Getting distracted when behind the wheel can have incredibly serious consequences. According to the latest figures from the Department for Transport, some form of distraction played a role in one of every 12 (8.5%) fatal crashes in 2017.
So, which are the most common distractions to avoid?
Driving with kids in the car
Any parent will tell you that driving with children in the back is a vastly different experience to a trip with only adults in the car, and that’s not just because you end up listening to nursery rhyme CDs for hours on end.
It’s very easy for children to get upset, whether because they are uncomfortable, bored or arguing with each other, and trying to resolve those issues while driving can easily lead to accidents.
Preparation can make a big difference here. Try making sure the kids have something to occupy them during the journey, whether that’s a comic, food or something to listen to. It’s also a good idea to plan a stop or two, particularly for long journeys, so they can get out and stretch their legs before becoming overly irritable.
According to a survey by IAM RoadSmart a few years ago, more than a quarter of motorists admitted having been distracted by backseat drivers in the past.
While their interventions may be well intentioned, having constant ‘advice’ from your passengers can affect your concentration. Some studies have suggested that anxiety may be a factor here, so think carefully about how your driving may be making them anxious. Speaking to them beforehand about the fact that you find it distracting may help too, as will finding other ways to distract them from the journey, such as letting them select the radio station.
Using your mobile
As many as one in four drivers have admitted to using their mobile while driving, according to IAM RoadSmart’s study. It should go without saying just how dangerous this is. Data from the Department for Transport found that there were 33 road deaths where a driver being distracted by their mobile was a factor in 2017, and a further 90 people were seriously injured.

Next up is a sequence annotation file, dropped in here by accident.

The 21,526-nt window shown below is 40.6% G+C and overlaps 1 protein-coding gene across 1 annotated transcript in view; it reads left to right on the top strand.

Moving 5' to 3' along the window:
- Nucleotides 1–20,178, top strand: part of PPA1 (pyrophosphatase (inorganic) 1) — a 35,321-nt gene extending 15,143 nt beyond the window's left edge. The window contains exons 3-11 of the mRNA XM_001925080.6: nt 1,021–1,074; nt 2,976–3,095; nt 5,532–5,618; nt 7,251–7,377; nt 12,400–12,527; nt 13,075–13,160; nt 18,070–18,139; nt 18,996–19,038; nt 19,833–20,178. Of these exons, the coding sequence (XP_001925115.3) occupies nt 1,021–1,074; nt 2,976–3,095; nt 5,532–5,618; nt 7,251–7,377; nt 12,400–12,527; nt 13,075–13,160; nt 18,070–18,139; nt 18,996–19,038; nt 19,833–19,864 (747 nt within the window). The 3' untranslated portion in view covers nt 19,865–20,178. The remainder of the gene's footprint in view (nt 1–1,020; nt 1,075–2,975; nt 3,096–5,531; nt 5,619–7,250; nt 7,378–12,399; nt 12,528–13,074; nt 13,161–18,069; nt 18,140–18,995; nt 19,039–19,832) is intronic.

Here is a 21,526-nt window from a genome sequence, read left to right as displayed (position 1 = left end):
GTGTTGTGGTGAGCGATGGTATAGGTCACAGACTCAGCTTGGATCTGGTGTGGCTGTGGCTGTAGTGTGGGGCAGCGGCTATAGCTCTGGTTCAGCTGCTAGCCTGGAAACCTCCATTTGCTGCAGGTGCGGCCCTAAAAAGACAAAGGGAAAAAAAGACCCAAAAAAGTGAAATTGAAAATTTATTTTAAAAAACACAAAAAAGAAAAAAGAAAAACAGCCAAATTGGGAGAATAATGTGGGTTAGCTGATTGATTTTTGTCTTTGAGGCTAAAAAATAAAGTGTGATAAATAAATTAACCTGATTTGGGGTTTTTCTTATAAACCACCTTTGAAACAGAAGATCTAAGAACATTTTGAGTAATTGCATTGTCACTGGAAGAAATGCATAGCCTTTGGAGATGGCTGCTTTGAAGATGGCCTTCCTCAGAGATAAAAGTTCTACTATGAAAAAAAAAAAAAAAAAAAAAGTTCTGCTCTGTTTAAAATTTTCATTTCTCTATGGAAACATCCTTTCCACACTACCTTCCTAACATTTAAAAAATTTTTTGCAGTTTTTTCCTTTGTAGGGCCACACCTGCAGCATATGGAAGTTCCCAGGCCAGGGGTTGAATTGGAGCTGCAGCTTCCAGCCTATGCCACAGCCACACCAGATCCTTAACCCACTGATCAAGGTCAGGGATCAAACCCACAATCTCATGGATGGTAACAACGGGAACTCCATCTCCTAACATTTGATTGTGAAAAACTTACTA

Last year the government doubled the punishment for being caught using a mobile phone while driving. Those caught doing so now face a £200 fine and six points on their licence.
Dr Suzy Charman, executive director of the Road Safety Foundation, said: “Research shows you are twice as likely to have a crash text driving when compared to drink driving.
“Driving is one of the riskiest things that we do, and combining this with all the amazing functionality of modern smartphones is a recipe for disaster. Put the phone in the glove box, or use Apple’s ‘Do not disturb while driving’ which is an excellent solution to the distractions of the phone and sends a clear message to callers that you do not take calls while on the move."
Trying to follow the satnav
Satellite navigation (satnav) systems are supposed to make life easier for drivers. They mean you no longer have to memorise routes, and they even update the recommended route based on live traffic information.
However, the satnav can prove a significant distraction for motorists, particularly if they are trying to enter the details for the destination on the move. It’s much easier - and safer - to get it all set up before you set off. If you familiarise yourself with the route, and likely diversions, beforehand, the satnav’s instructions should prove even less distracting.
Overloading your car
Loading up your car to the point where you can’t see out of your mirrors, or can’t properly drive, isn’t just distracting: it’s dangerous.
There were recent news reports about a man who completely loaded his car full of branches, to take to the tip. So stuffed full was his vehicle that he couldn’t see his mirrors or access the gear lever.
The police stopped him and made him empty the car, so he had had to make several trips to the tip.
Changing the radio station
A study earlier this year by The Car People revealed that around a quarter of drivers have been distracted from the road ahead by fiddling about with the car radio. Whether it’s switching stations or changing the CD, getting the right musical accompaniment to your drive can cause you to lose concentration and ultimately lead to accidents.
According to the Royal Society for the Prevention of Accidents, not enough focus is being paid to how distracted drivers can become when wearing headphones behind the wheel.
Not only can this mean they aren’t paying enough attention to the conditions around them, they can result in much slower reactions to external events, which can be particularly serious when travelling at speed.
Eating and drinking
A study from Exchange and Mart found that more than a third of drivers have either eaten or drunk something while driving. Sure, it may save some time to polish off that sandwich while you’re on the move, but it can cause you to take your eyes off the road and slow your reactions.
There is also the issue of food and drink accidentally spilling onto your clothes, taking your attention off the road and onto sartorial issues.
Fixing your make-up
Along similar lines, around 5% of drivers say that they have applied some form of cosmetics while driving. Doing this is simply asking for trouble though - being a little bit more prepared, and finishing getting ready before starting your journey, will ensure you don’t drive with such distractions.